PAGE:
Heavy Heads

The peonies have been glorious this spring, in part due to all of the rain we have had. I realized that I had better capture the before they all faded!

My lettering go a bit muddled, but I managed to capture the impression of the multitude of leaves, at least. Maybe tomorrow I will try another view while they are still in full flower.

Mystery Flowers no more

I’ve not posted for quite a while. I’ve been very sad — my lovely chicken Ruby disappeared several weeks ago at dusk. Most likely a hawk or an owl, but I will never know. She was a wonderful creature, and a sweet companion.

I’ve been trying to focus on painting again, to capture the beauty (rather than the horrors) of nature. I’ve gone painting plein air twice recently, with my friend Martha, who I met at Hameau last year. It’s nice to have a friend to paint with.

We went to the Penn State Arboretum yesterday, and came across these incredible, delicate flowers. There was no tag, and we could not ID them. When I got home, I spent the evening trying to find these, and finally gave up. Luckily, Martha’s sister knew what they were! They are Dodecatheon meadia, commonly called ‘Shooting Stars.’

We were both taken with their inverted form, and the delicate ‘wings’ above.

I hope to paint them again under more controlled studio conditions.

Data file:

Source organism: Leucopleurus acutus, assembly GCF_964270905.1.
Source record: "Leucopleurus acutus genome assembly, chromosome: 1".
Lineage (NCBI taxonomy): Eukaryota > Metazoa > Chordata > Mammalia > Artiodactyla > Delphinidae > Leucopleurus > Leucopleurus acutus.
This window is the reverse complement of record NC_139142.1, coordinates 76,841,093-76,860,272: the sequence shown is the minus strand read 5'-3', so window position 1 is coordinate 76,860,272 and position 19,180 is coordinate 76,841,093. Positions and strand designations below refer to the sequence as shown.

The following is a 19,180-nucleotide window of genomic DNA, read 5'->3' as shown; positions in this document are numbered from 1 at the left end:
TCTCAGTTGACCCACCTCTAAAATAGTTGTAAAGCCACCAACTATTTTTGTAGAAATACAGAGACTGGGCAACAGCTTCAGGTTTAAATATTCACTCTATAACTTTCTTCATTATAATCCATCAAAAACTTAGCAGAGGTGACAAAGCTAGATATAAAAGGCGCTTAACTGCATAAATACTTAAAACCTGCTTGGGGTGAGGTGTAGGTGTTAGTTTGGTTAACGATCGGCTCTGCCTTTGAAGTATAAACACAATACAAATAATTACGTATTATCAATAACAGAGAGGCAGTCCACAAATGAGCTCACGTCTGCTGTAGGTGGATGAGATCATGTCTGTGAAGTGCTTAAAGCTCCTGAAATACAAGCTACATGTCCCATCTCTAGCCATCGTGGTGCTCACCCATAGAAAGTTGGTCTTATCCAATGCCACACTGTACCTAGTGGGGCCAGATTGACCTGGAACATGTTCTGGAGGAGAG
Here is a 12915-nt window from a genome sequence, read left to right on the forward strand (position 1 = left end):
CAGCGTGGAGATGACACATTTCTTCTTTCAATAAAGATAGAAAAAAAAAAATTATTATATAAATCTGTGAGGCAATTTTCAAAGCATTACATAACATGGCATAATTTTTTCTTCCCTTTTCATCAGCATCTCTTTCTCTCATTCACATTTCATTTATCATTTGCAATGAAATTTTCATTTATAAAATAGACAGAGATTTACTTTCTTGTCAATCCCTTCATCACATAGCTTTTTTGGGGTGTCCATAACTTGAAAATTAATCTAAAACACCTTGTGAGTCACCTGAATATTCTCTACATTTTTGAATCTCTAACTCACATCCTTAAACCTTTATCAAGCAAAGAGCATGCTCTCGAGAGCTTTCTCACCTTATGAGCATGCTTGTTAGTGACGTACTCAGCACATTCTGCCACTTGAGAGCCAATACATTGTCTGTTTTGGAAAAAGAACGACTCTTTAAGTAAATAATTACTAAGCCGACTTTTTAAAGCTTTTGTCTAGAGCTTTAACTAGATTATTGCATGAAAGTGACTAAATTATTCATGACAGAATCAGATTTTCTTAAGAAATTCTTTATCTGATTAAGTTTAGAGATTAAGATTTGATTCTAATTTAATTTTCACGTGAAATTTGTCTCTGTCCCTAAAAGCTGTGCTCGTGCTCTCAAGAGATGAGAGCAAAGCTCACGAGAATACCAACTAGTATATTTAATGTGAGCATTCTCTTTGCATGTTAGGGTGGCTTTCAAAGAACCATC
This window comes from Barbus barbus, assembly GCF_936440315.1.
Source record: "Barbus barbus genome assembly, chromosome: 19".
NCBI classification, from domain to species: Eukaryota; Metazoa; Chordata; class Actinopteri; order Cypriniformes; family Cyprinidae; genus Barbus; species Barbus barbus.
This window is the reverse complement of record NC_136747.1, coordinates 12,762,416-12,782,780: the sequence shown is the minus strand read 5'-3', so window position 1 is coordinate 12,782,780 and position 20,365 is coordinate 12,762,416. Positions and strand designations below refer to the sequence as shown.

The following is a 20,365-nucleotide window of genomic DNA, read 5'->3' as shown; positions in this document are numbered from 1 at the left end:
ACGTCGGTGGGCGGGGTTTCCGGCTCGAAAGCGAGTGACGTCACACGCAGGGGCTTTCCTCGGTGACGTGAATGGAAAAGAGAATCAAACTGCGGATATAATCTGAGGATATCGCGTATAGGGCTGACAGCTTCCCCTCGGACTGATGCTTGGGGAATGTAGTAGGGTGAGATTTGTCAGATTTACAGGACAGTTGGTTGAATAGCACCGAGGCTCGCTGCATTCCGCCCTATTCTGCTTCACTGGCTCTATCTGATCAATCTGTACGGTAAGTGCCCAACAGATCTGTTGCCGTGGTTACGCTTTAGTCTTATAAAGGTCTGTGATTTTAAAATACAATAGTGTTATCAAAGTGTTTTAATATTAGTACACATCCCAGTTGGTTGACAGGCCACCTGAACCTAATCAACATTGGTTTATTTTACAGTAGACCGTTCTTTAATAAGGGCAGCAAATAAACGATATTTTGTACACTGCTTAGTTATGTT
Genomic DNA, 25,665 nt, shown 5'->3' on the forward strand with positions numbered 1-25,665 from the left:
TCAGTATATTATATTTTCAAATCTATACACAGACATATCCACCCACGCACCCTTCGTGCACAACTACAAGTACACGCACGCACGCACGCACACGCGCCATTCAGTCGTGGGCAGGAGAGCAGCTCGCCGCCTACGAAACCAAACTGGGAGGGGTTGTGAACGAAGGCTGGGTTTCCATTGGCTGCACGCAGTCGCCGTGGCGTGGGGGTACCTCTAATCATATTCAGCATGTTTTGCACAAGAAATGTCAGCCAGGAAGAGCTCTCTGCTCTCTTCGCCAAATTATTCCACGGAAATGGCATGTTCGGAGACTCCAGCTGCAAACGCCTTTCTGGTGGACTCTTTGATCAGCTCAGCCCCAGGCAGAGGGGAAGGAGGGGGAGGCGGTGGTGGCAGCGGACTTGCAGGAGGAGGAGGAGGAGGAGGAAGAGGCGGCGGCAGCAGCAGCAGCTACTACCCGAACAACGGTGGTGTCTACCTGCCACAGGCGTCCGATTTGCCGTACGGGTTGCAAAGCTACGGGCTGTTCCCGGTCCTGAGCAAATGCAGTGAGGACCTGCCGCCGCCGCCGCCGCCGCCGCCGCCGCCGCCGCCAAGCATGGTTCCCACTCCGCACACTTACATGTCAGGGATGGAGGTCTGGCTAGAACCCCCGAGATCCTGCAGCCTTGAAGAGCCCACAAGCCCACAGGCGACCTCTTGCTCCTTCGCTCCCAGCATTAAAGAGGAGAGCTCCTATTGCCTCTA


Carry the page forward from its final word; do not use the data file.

The Curious Chicken

I was painting outside on a small table, and Ruby decided to examine her portrait up close:

An unobstructed view of the portrait:

(She completed her critique and then sampled the watercolors, both on the paper and on the palette!)

Quick Chix

Last week, I tried to do quick, impressionist sketches working directly with pen and ink, followed by wash.

 

Sadly, a few days later, my lovely Amelia was snatched by a predator at dusk. I am heartbroken, left with just a few feathers….sometimes, life on the farm is tragic….

The View out My Window

I spoke on ‘Keeping a Nature Sketchbook’ at the Pennsylvania Private Forest Landowners’ Conference last weekend. One of the themes I mentioned, and one of the easiest ones to pursue, is simply recording the view out of a window. I often sketch the trees or pasture I can see from my studio space; this particular scene focuses on the tree closest to the window, which sports some subtle mossy bits at key spots. I kept to my winter palette, which will soon be supplanted as spring arrives in full and the sepias and browns give way to prominent shads of green.